Down the TBR Hole is sponsored by Lia @ Lost in a Story. It’s also reminding me of books on my TBR I forgot about.
Here is what you do:
- Go to your goodreads to-read shelf.
- Order on ascending date added.
- Take the first 5 (or 10 if you’re feeling adventurous) books
- Read the synopses of the books
- Decide: keep it or should it go?
Here we go!!! Hopefully, I get rid of more than 2 books this week–but it will really depend on what I encounter!
1. How to Make Dances in an Epidemic: Tracking Choreography in the Age of AIDS by David Gere
I know I added this when I was working on my undergrad honors thesis in English, because that’s when I was reading a lot about the beginning of the AIDS crisis (I wrote my thesis on the interplay between Angels in America, politics, philosophy, and sociology–and a lot of that context was found in research on the 1980s and AIDS). However, the dance aspect, which is a lot of the book, no longer draws me as it once did.
2. Rethinking Juvenile Justice by Elizabeth S. Scott & Laurence Steinberg
I like the idea of this book, but the reviews make me think it won’t be as good as I think it will be. I’ll have to look for more books on this topic…
Verdict: Go. (to maybe come back)
3. The Jesus of Suburbia: Have We Tamed the Son of God to Fit Our Lifestyle? by Mike Erre
I love the concept of this book, but after reading the summary, it sounds like something that will just reinforce things I already believe. Therefore, I’m not really learning anything from it, or stretching myself to debate new ideas. So, likely not going to read it.
Verdict: Go (I’m 3 for 3!)
4. On the Outside Looking In: A Year in an Inner City High School by Cristina Rathbone
This is another case of a book I’d really like to read–but only if I could go back and read it before I became a teacher. When I’m adding books to my shelf these days, I’m more looking for things outside of myself–not to come home and rehash what I’ve been doing all day (even if I’m dealing with third graders rather than high schoolers). Though maybe I need to start a professional reading list…for summers…
5. Redeeming Childhood: Letting Children Be Children in Our Achievement-Oriented Society by William Crain
Another book where I like the philosophy–but it seems more geared towards parents than educators (based on reviews), and it also centers around theories I’m familiar with now (6 years after I added it to my to-reads shelf).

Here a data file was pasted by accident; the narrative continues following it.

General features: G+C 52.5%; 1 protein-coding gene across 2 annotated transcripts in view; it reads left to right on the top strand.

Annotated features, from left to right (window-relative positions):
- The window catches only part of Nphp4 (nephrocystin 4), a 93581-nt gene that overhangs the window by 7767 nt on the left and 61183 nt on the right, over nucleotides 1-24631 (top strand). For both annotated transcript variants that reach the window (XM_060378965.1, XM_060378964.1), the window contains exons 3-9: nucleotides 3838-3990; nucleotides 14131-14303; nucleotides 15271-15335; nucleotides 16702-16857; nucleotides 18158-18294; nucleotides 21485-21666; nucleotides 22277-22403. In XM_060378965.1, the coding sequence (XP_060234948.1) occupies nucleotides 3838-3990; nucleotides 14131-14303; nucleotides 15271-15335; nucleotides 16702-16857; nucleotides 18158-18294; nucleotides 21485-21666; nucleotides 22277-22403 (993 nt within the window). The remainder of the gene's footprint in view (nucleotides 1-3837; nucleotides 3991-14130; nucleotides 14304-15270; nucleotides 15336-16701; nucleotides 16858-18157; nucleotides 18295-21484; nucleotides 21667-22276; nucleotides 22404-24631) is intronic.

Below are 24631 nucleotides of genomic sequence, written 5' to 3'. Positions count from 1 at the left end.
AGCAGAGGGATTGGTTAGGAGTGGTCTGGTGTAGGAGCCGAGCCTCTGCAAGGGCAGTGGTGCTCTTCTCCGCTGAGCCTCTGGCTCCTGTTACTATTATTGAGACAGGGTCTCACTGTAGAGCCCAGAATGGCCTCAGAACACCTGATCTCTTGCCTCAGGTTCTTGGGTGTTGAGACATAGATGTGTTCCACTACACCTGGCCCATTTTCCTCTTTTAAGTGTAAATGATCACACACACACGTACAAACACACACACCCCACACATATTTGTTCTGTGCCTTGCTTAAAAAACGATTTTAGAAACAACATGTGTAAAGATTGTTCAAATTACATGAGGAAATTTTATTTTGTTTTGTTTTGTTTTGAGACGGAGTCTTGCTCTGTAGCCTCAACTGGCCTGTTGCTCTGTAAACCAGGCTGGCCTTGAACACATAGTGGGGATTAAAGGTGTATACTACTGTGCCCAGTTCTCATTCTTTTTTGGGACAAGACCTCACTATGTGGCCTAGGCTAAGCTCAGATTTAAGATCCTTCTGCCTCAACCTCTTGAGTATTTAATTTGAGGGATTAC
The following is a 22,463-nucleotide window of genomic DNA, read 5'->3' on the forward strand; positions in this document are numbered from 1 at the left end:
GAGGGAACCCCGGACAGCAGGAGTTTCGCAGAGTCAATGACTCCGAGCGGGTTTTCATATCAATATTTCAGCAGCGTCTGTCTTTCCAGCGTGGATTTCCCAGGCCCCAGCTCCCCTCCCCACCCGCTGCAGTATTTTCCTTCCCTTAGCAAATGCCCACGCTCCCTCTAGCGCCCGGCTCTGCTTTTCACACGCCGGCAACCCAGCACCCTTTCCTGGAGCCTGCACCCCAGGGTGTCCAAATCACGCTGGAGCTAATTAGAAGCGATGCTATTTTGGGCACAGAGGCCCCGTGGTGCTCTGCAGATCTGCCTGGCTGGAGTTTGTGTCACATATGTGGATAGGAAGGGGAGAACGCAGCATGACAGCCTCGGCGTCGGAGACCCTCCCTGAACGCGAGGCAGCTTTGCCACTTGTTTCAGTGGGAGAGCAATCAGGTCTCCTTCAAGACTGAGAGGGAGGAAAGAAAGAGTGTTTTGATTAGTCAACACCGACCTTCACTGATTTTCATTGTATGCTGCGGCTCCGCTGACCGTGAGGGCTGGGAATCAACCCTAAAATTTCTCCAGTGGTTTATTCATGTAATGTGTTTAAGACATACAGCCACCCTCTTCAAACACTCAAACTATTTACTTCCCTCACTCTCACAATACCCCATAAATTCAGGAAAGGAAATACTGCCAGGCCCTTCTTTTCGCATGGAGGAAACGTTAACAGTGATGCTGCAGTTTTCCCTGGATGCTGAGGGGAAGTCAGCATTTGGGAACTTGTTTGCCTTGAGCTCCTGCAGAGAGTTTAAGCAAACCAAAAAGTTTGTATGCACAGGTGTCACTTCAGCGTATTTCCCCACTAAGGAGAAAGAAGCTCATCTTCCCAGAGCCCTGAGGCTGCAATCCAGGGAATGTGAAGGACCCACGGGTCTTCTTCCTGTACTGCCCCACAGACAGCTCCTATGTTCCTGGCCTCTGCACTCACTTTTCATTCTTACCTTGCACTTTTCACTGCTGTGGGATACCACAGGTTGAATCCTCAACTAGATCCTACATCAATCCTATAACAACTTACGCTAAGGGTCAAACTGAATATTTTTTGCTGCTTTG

6. Full of Grace: A Journey Through the History of Childhood by Ray Merritt
This book is not what I thought it was. It seems less text-based and more photo-based. It also seems like a collection of writings instead of an actual history.
7. A Framework for Understanding Poverty by Ruby K. Payne
I’ve read Payne’s work before and it’s really interesting to me. I have a copy of this and will eventually get to it.
8. Boys in Poverty: A Framework for Understanding Dropout by Ruby K. Payne & Paul D. Slocomb
Similar seeming to the previous book, this is more focused on education and boys. I’m very interested in this because I teach mostly boys in my school and I’m always looking for ways to get them to buy-in to education (and hopefully that carries over as they get older).
9. Sidewalk by Mitchell Duneier, photos by Ovie Carter
This is an ethnography that covers 5 years in the lives of poor black men working on the streets of Greenwich Village. The reviews are all excellent. I think I will definitely be keeping it.
10. From Front Porch to Back Seat: Courtship in Twentieth-Century America by Beth L. Bailey
I think we have now entered the random sociological book section of my reading list. This is an older book (initially published in 1989), but seems to cover the history of white middle-class courtship from the 1920s to the 1950s. I’m still vaguely interested..and it’s pretty short, but I’m also pretty sure I’ll never get around to it.
So, that’s another week of my to-read shelf. I’m pretty proud that I got rid of about 7 books this week! Tune in next week for more :). As usual, let me know if I should’ve kept any of these or if you’ve read them/recommend them.